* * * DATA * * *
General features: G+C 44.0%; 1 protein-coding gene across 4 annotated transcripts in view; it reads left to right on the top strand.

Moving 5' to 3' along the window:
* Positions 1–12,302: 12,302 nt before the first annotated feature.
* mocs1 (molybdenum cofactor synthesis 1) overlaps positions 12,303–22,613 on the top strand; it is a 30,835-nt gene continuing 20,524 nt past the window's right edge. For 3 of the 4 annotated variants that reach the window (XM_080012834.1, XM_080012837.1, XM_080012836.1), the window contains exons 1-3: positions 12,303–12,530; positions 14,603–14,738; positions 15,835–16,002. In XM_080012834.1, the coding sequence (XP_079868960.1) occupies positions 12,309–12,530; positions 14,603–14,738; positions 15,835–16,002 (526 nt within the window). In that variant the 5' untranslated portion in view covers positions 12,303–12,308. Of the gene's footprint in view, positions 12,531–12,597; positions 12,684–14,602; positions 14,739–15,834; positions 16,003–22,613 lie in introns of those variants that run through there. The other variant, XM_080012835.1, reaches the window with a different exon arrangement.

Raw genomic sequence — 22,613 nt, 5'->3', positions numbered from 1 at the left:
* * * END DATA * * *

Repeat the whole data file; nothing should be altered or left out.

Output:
General features: G+C 44.0%; 1 protein-coding gene across 4 annotated transcripts in view; it reads left to right on the top strand.

Moving 5' to 3' along the window:
* Positions 1–12,302: 12,302 nt before the first annotated feature.
* mocs1 (molybdenum cofactor synthesis 1) overlaps positions 12,303–22,613 on the top strand; it is a 30,835-nt gene continuing 20,524 nt past the window's right edge. For 3 of the 4 annotated variants that reach the window (XM_080012834.1, XM_080012837.1, XM_080012836.1), the window contains exons 1-3: positions 12,303–12,530; positions 14,603–14,738; positions 15,835–16,002. In XM_080012834.1, the coding sequence (XP_079868960.1) occupies positions 12,309–12,530; positions 14,603–14,738; positions 15,835–16,002 (526 nt within the window). In that variant the 5' untranslated portion in view covers positions 12,303–12,308. Of the gene's footprint in view, positions 12,531–12,597; positions 12,684–14,602; positions 14,739–15,834; positions 16,003–22,613 lie in introns of those variants that run through there. The other variant, XM_080012835.1, reaches the window with a different exon arrangement.

Raw genomic sequence — 22,613 nt, 5'->3', positions numbered from 1 at the left: